Be it on Haight, Telegraph, or Market and Sixth, dollars to doughnuts says you've seen a young punk adorned with a black leather jacket with a large word carefully stenciled in Wite-Out on the back: "Subhumans." The uninitiated may regard this as a comment about the kid's own genetic makeup; instead, it's an homage to one of the most beloved bands to emerge from the prolific English music scene of the '80s.
It's been a long 23 years since the group's first single, "Demolition War," was released, and in the interim a lesser act would have long since hung up its guitar straps and combat boots. But instead of retiring to trade on their long-lasting street cred when they tired of playing their classics, the energetic Subhumans endure, rejiggering the original lineup with a new guitarist and occasionally playing under the name Citizen Fish. Whatever you call the quartet, these stalwarts' sweaty reunion should evoke nostalgia for old and new punks alike. The Enemies and the Frisk open at 9 p.m. at the Bottom of the Hill, 1233 17th St. (at Missouri), S.F. Admission is $10; call 621-4455 or visit www.bottomofthehill.com.
-- Sunny Andersen
A la Mode
2 fast, furious
French graffiti artist Mode 2 operates in the tradition of Jean-Michel Basquiat, who was himself smart, creative, and successful without the benefit of art school. Mode's more or less a muralist (although he works in other forms as well) whose dance-floor imagery calls up memories of certain kinds of Harlem Renaissance exuberance, while his political pieces recall the urgency of Picasso's Guernica.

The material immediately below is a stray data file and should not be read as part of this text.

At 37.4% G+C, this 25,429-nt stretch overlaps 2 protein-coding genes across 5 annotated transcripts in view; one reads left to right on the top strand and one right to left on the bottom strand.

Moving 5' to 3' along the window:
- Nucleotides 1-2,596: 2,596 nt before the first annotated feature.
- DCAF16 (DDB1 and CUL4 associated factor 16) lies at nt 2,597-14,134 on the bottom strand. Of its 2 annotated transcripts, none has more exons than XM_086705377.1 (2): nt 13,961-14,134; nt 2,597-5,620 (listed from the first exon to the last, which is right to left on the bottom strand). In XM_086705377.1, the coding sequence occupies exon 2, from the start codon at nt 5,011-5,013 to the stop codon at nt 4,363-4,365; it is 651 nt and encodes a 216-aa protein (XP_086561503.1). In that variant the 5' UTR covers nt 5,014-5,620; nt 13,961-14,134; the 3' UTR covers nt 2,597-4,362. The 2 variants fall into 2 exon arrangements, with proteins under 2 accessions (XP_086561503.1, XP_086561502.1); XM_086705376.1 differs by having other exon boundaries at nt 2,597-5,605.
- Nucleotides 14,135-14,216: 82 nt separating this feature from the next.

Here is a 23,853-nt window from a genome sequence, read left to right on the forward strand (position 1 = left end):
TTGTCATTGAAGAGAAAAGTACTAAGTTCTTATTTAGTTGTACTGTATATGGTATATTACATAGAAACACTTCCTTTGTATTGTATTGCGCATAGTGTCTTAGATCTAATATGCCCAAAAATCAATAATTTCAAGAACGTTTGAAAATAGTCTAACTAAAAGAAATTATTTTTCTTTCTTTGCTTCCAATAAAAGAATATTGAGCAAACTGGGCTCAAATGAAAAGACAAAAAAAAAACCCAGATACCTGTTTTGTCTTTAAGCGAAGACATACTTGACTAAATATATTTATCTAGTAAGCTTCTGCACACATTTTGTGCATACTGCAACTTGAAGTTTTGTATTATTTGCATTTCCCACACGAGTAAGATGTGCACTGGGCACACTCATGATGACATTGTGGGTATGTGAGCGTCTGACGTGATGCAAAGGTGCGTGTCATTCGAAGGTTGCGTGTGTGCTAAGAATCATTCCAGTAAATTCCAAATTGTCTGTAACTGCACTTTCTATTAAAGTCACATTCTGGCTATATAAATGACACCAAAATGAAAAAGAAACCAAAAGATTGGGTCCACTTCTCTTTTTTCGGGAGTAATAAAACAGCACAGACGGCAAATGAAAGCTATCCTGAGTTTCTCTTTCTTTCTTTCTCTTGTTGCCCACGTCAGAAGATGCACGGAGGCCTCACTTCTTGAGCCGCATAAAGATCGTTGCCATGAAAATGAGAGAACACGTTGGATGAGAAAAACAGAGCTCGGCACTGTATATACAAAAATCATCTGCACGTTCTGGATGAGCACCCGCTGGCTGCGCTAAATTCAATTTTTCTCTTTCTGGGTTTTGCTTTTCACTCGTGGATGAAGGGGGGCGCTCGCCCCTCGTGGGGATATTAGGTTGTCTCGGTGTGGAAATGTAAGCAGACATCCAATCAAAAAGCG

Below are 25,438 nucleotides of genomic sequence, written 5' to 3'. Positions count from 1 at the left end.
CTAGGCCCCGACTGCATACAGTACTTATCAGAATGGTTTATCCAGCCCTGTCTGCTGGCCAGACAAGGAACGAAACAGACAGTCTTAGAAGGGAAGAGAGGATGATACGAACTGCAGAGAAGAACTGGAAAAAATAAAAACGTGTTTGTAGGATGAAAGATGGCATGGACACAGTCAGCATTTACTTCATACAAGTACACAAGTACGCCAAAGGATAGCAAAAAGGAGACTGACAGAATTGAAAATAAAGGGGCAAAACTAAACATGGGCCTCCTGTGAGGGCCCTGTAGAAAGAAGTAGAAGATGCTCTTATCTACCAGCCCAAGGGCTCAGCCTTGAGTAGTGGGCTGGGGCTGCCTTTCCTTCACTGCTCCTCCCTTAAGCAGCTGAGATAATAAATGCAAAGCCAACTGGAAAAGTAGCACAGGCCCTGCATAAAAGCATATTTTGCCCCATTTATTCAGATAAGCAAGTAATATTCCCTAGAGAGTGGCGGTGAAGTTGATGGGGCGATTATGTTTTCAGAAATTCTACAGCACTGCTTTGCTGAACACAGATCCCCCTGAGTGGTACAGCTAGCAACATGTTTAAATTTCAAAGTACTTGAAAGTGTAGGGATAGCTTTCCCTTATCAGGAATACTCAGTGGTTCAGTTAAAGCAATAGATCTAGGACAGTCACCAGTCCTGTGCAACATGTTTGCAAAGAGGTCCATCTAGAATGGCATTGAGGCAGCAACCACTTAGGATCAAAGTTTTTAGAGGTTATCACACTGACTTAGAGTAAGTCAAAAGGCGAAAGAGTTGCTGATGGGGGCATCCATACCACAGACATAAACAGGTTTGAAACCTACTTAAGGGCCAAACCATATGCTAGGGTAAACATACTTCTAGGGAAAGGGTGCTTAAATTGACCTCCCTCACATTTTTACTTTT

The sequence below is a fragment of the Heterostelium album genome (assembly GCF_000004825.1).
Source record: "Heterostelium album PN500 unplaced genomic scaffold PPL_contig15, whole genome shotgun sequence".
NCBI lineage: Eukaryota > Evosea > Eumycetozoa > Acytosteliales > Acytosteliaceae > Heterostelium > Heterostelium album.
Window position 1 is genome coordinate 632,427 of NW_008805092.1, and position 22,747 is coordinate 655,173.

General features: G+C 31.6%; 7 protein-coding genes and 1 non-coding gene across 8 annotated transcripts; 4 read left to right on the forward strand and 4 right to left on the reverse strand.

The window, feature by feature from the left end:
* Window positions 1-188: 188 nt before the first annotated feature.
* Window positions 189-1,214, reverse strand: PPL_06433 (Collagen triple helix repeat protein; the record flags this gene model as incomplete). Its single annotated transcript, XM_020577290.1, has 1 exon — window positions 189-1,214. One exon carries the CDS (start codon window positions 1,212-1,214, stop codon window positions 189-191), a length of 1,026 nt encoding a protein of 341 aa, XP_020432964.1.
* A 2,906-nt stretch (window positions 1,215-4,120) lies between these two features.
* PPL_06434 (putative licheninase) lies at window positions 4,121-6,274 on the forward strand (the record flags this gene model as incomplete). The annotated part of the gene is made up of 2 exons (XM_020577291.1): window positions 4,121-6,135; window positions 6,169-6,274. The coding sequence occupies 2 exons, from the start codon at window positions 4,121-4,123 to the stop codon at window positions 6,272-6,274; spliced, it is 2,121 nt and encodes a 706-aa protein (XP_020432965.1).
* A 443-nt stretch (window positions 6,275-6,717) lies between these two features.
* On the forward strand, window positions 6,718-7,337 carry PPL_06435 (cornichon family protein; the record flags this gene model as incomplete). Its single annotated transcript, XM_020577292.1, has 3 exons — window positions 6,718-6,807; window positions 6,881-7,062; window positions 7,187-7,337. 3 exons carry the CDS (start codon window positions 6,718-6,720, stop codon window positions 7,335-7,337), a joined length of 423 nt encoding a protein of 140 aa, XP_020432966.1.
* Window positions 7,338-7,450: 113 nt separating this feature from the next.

Admired by underground hip-hoppers and tony gallery types alike, the artist is lauded in Europe as the first to use highly stylized lettering à la Doze Green and other New Yorkers. Although he has received major government commissions in France, Australia, Puerto Rico, and elsewhere, Mode 2 hasn't had an American solo show before this. The opening party for "Mode 2" begins at 7 p.m. (and the show continues through April 25) at Future Primitive Sound, 597 Haight (at Steiner), S.F. Admission is free; call 551-2328 or visit www.futureprimitivesound.com.
-- Hiya Swanhuyser
Loving the Avatar
Get the scoop on The Sims
Normally you couldn't drag me out to a technology lecture if you offered me spanakopita and oral sex, but this event's different, because the man of the hour is Will Wright. That'd be the Will Wright who created The Sims, the game that's given every player the power to conceive and destroy life forms like a fickle god, and allowed my cruel husband and me to craft a Sims house with no toilets and watch the artificial family self-destruct. Fun!
Wright explains how his profitable power-tripping pastime came to be, starting at 7 p.m. at the Art Institute of California -- San Francisco, 1170 Market (at Eighth Street), S.F. Admission is free; call 865-0198 or visit www.aicasf.aii.edu.
-- Joyce Slaton
Some people do any old thing they want: They don't care if it seems weird. We say, up with such people. Christopher Fulkerson is one. He set a Ray Bradbury short story to music, and that's just not normal. Fulkerson's performance of A Miracle of Rare Device begins at 8 p.m. at Borderlands Books, 866 Valencia (at 19th Street), S.F. Admission is free; call 824-8203 or visit www.borderlands-books.com.
-- Hiya Swanhuyser
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